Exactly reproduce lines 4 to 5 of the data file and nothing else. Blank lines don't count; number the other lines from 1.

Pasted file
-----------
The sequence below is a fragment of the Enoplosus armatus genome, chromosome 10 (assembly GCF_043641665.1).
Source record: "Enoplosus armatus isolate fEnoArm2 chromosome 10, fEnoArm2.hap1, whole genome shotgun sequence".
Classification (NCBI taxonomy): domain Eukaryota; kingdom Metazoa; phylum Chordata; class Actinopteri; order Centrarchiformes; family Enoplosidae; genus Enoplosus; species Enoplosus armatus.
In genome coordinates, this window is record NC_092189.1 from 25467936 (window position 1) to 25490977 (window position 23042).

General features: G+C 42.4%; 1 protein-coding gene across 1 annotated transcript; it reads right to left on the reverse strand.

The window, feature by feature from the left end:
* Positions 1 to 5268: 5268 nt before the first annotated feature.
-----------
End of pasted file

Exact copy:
In genome coordinates, this window is record NC_092189.1 from 25467936 (window position 1) to 25490977 (window position 23042).

General features: G+C 42.4%; 1 protein-coding gene across 1 annotated transcript; it reads right to left on the reverse strand.